According to Computing (UK) magazine, the number 10 issue in cyber security is cloud computing:
10. We should replace the word ‘cloud’ with ‘somebody else’s computer’, says security expert
Replacing all instances of the word “cloud” with “somebody else’s computer” might make organisations stop and think about the security implications of cloud computing.
That’s according to computer security expert Graham Cluley. He believes the “trendy” use of the word “cloud” has been responsible for a certain carelessness by organisations as they ship their data off to cloud providers without properly considering how sensitive data could be vulnerable if stored this way, especially if it isn’t encrypted.
“You need to encrypt your data. Nobody used to use the word cloud – we all used to say ‘internet’ but now it’s trendy to say cloud,” Cluley told Computing. “I’d like to suggest a new phrase so that every time we say cloud we say ‘somebody else’s computer’.”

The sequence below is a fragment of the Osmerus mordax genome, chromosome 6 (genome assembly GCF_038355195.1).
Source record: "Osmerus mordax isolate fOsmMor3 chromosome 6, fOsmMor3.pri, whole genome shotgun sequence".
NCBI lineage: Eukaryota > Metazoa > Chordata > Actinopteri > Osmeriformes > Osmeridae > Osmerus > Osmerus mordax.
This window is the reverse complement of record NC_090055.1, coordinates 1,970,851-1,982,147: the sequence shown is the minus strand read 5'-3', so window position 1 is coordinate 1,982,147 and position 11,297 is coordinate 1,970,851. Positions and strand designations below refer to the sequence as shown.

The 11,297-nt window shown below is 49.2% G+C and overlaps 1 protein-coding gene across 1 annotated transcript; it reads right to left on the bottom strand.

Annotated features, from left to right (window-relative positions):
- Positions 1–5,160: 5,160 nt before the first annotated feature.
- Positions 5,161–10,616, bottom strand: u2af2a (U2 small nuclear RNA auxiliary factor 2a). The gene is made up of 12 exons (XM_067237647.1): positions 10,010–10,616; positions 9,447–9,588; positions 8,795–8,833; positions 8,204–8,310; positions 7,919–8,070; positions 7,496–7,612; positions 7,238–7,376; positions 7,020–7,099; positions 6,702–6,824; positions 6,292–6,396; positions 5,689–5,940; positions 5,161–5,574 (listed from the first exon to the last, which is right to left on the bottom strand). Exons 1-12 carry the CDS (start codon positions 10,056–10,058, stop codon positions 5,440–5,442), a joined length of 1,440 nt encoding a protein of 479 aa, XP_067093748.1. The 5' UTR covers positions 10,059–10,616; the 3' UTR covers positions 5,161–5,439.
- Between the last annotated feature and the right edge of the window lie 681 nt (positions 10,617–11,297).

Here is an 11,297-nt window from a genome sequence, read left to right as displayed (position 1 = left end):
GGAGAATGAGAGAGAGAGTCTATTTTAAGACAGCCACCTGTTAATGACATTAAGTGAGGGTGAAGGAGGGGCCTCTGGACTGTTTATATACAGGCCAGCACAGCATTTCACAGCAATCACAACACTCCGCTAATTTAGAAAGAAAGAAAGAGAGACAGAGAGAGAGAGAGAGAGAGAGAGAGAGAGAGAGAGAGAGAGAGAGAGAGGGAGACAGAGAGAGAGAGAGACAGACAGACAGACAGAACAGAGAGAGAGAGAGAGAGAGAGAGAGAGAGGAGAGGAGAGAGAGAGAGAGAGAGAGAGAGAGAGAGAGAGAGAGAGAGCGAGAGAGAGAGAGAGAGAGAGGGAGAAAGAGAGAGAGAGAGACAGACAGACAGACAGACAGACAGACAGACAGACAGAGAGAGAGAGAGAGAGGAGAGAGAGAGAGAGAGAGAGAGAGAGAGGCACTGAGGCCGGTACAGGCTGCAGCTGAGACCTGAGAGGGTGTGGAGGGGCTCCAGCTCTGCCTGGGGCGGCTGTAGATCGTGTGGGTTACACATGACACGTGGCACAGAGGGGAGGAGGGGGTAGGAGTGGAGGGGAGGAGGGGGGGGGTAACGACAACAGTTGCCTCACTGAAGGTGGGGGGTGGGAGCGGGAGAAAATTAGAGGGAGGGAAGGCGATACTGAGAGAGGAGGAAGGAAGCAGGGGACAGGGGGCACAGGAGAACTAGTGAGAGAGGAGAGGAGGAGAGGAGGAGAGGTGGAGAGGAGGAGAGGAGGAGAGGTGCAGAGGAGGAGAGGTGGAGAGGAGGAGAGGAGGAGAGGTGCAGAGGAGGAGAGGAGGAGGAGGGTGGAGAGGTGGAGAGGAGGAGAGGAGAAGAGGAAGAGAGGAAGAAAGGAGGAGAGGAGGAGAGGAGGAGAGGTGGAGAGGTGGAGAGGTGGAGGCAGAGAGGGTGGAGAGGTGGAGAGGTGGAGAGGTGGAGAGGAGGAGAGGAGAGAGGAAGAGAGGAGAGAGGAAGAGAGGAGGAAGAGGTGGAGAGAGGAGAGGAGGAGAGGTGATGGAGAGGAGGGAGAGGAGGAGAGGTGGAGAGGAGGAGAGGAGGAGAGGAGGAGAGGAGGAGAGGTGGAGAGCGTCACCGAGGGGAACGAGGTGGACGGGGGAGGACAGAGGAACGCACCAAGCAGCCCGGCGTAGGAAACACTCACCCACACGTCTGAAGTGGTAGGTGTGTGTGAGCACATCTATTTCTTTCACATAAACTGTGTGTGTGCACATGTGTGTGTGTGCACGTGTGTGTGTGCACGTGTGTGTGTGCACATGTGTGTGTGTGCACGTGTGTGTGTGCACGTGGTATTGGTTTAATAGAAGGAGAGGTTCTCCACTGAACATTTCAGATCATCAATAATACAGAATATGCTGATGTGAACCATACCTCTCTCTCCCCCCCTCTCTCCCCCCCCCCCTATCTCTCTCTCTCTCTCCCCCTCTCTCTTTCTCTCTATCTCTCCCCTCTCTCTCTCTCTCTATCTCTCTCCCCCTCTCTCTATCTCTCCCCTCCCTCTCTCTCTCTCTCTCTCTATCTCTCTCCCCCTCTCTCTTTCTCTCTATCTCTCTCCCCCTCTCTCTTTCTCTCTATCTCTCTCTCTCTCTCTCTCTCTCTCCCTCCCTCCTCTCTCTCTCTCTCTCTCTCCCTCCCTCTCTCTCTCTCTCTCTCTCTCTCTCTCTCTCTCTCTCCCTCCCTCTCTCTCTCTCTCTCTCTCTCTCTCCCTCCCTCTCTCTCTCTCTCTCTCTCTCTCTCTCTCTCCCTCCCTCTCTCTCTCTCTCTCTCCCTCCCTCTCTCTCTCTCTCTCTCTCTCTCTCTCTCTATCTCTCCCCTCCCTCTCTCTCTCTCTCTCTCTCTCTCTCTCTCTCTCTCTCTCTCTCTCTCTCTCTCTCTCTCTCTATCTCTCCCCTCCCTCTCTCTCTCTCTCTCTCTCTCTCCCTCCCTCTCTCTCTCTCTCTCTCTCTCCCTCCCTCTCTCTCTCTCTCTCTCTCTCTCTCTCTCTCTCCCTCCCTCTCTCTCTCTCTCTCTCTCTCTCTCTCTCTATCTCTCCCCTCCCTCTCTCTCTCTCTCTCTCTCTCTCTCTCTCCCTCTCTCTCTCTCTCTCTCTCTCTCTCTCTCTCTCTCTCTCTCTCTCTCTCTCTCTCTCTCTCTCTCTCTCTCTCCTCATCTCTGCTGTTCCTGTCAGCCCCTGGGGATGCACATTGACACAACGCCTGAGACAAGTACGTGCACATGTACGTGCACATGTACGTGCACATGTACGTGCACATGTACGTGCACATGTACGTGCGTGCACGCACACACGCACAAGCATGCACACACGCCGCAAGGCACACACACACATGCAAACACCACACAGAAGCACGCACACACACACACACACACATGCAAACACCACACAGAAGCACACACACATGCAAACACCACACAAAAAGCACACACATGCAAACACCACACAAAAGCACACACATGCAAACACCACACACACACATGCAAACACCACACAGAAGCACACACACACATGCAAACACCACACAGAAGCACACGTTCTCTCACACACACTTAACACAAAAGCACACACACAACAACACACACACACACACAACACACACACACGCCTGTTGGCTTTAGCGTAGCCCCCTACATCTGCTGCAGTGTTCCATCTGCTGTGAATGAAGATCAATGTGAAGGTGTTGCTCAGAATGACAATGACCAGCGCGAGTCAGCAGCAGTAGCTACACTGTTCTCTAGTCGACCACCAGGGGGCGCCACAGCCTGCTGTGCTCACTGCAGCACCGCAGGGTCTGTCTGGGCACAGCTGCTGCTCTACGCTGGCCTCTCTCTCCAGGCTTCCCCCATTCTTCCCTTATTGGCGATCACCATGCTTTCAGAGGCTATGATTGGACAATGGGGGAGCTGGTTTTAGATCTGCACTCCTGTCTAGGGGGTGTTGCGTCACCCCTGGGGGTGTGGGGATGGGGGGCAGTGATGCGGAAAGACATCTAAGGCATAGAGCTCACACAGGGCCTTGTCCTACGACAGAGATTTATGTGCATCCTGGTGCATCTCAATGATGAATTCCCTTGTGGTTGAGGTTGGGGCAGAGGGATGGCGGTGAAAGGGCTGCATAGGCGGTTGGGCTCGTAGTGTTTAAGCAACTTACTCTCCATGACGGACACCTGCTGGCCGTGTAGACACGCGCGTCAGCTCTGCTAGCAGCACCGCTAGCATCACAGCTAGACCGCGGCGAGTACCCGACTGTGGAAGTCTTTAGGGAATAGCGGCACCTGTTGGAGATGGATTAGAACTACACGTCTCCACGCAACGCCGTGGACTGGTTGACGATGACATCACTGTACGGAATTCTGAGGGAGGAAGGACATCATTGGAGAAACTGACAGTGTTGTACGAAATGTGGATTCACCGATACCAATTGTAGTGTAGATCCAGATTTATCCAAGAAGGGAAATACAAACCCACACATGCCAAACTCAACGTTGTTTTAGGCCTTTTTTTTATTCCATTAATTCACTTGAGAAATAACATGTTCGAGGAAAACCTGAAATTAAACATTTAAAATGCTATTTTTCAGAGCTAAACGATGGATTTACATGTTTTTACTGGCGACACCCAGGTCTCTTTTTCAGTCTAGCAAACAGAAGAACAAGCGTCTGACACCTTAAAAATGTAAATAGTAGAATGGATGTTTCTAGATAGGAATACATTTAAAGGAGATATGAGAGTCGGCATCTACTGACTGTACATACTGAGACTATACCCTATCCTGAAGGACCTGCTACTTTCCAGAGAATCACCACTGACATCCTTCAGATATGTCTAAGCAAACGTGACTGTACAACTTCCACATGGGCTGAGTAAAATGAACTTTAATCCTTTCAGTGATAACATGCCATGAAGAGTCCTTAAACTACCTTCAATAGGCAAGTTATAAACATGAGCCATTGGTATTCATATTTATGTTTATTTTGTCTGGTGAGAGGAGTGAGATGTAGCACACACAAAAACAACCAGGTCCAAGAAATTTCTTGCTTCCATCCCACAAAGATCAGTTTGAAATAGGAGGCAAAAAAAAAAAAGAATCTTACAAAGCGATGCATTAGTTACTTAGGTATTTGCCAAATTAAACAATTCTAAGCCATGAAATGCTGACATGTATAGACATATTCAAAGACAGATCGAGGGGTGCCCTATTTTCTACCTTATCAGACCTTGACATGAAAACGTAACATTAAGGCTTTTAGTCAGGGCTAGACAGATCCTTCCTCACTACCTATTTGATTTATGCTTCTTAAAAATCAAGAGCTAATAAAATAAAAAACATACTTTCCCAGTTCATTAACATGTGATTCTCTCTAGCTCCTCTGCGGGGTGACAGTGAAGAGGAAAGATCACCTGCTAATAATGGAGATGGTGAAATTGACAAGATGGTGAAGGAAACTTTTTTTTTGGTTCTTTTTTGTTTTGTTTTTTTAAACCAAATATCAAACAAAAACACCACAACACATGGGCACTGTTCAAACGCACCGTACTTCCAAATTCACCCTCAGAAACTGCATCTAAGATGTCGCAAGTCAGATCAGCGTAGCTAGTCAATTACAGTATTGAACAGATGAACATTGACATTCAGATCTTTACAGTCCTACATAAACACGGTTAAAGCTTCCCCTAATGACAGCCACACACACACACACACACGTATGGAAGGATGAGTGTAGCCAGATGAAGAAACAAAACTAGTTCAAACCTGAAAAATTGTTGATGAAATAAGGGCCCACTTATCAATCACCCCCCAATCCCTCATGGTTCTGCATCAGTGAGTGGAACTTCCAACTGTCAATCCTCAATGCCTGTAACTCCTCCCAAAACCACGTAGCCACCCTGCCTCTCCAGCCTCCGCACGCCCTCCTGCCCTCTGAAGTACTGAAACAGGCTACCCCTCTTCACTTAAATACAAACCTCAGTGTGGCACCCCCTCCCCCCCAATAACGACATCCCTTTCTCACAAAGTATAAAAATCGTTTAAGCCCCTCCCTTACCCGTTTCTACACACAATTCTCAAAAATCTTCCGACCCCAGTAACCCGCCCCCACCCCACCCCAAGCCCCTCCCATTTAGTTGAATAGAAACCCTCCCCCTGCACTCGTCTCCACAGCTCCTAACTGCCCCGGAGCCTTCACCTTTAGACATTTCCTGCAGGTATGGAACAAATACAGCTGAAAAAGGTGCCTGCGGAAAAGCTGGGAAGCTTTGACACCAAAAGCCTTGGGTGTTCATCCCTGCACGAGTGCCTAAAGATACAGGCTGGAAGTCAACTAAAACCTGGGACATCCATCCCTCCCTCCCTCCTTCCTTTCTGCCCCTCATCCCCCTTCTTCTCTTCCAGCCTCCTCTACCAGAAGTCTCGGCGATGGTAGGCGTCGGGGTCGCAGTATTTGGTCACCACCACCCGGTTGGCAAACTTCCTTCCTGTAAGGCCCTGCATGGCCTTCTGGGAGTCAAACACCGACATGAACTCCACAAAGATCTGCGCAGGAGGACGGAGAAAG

Thinking about it in those terms, Cluley argued, would logically lead to IT professionals thinking a little harder about where and how they store data, especially if it is of a sensitive nature.
You can read the rest of the story at http://m.computing.co.uk/ctg/analysis/2317983/top-ten-cyber-security-stories-of-2013?goback=%2Egde_3045583_member_5815994292530880516#%21
But I don’t think it is as critical to the continuation of world civilization (yeah, there, I said it!) as a couple of other major issues.
The Aurora vulnerability gets my vote for the number one problem we face, because it is not just aimed at generators in electric utilities, but can destroy rotating machinery of all types in all industries.
What would happen if a major generator in one of the big hydro installations in the US or Canada was destroyed? We would be anywhere from two to four years getting that generator back on line, is what would happen. If that generator took down the grid as it imploded, there would be millions without power for months. Days, ok. A couple weeks, maybe. But months? We can’t cope with that.
What should we do? We need to recognize that this is serious and that it affects anyone with any rotating machinery, including the US Department of Defense, and deal with it, before somebody deals it to us.